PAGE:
The AI adoption rate among large businesses has risen to match burgeoning AI value. IBM reports that 35% of global businesses have adopted AI, with nearly half of these working to embed AI in current applications and processes.
Yet with new threats and hacks reported daily, organizations must safeguard their AI projects or risk losing their investments.
In this blog, we share what you need to know about implementing effective end-to-end AI system cybersecurity.
All machine learning solutions utilize vast amounts of data to develop their AI algorithms. The data acquisition process is a significant target for cyber attacks seeking to influence the learning process – known as data “poisoning.”
By manipulating data used for learning, attackers introduce biases, contaminate data sets, and shift learning away from the algorithm’s intended trajectory. This can render further development worthless and represents a total loss of investment.
As poisoning targets data before learning starts, these 3 pre-emptive measures can secure the algorithm against contaminated data:
Analyze and clarify the data required. Ensure your team knows the specific data sets needed for acquisition. This allows them to “scrub” acquired data for irregularities that might harm the learning process.
Desensitize the learning data. Removing personal or overly sensitive data makes the learning sets less attractive to cyber hackers. You also ensure compliance with data privacy legislations like the GDPR+ and Data Act 2022 and avoid privacy violations that render learning data and any resultant algorithm model unusable.
Diversify the learning process. Techniques like adversarial learning and randomization can teach algorithms to recognize irregularities, flag them to teams, and purge them from the learning process.
Completed AI algorithms are valuable business assets. Preventing attackers from reproducing your model by manipulating the deployed application is crucial.
Attackers can study an application’s outward-facing responses to learn how its algorithm reaches decisions. They can then reverse-engineer it based on their observations, exposing it to attacks that can bypass its security.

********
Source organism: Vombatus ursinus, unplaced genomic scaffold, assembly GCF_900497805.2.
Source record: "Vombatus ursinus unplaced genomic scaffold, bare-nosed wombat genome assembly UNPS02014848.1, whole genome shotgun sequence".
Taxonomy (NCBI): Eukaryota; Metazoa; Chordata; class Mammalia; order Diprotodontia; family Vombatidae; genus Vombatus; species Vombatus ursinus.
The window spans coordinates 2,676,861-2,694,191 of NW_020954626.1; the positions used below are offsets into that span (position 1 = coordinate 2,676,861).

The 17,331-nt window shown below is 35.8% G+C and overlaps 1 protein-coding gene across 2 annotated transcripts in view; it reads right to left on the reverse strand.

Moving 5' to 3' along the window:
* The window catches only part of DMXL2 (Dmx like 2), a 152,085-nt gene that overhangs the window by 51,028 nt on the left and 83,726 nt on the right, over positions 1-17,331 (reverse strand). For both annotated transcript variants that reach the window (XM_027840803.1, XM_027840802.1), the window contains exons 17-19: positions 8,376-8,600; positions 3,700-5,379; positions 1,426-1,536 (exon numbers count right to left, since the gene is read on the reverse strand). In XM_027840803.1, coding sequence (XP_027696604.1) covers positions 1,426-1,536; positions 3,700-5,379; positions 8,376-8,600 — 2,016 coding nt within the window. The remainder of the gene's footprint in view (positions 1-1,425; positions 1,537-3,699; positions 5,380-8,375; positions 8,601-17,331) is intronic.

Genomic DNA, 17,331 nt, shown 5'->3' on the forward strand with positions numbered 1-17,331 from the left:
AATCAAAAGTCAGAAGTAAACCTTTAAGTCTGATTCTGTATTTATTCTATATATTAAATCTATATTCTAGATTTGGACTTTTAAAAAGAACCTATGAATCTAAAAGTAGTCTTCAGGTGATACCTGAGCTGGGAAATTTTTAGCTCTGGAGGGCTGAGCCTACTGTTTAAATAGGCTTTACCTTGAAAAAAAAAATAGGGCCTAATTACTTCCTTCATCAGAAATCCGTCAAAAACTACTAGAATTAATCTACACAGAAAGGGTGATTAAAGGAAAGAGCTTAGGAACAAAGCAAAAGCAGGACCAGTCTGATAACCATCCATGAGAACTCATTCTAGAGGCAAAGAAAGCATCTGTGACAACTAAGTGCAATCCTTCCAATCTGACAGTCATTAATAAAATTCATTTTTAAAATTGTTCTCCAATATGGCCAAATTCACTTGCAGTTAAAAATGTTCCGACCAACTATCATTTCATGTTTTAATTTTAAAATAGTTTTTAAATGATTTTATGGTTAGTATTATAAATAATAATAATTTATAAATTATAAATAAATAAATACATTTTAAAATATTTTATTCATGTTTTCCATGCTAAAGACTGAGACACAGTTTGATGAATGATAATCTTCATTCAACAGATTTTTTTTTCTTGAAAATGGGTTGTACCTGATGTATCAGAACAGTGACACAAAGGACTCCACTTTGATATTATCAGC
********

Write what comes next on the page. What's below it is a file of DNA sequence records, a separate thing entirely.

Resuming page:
These “inference” attacks target the finished product and require application-level defenses to counter them effectively. You should:
Train the AI to detect suspicious behavior. You can teach the AI to recognize and flag common attack behaviors, such as a large volume of identical or multiple requests from the same source.
Filter decisions multiple times. The “defensive distillation” technique runs decisions through two or more models. This identifies erroneous decisions and hinders attackers from mapping the algorithm’s processes.
Minimize output information. Attackers can vary inputs to discern how the algorithm arrives at results and makes decisions. Minimizing outputs limits information provided, hampering efforts to reverse-engineer the algorithm.
Human involvement is the decisive factor in AI system cybersecurity, present at every stage of project development. With airtight data acquisition and solid application defenses, attackers will attempt infiltration via less secure external vectors:
Trusted MSPs with privileged access to the project
Weak IAM and perimeter security
Negligent security practices by personnel
These vectors involve repeated and unsupervised human interactions with the data security architecture. Lost passwords, stolen devices, and phishing breaches provide entry points for infiltration and access. The invasions often go undetected, giving attackers loiter time to map security architecture, install malware, steal or contaminate data, and sabotage the project.
Efficient personnel management, stringent MSP oversight, and tightened data architecture security are the most effective means to reduce the risk of human-related breaches where you:
Coordinate internal teams. Data scientists are crucial to acquisition and learning but lack cybersecurity expertise – vice versa for cybersecurity teams and data. Stronger coordination between both teams helps identify and eliminate risks before they become threats.
Tighten vendor oversight. MSPs’ expertise and solutions make them valuable additions to AI projects, but they are also potential entry points. Standardize security practices and MSP privileges to improve cybersecurity system integrity.
Overhaul data architecture. The most cost-effective approach to centralized security is to overhaul the entire system. Implementing updated protocols like MFA and zero-trust architecture can enhance system-wide IAM, attack detection, and expulsion.
Dedicated cybersecurity expertise can help map your project environment and its unique security risks. This enables you to implement end-to-end cybersecurity for your AI projects. With solutions optimized to your needs, you can advance your AI/ML investments with peace of mind.
Wavestone’s cybersecurity experts can help you secure your AI/ML projects so you can make the most of your AI investments.CONTACT US
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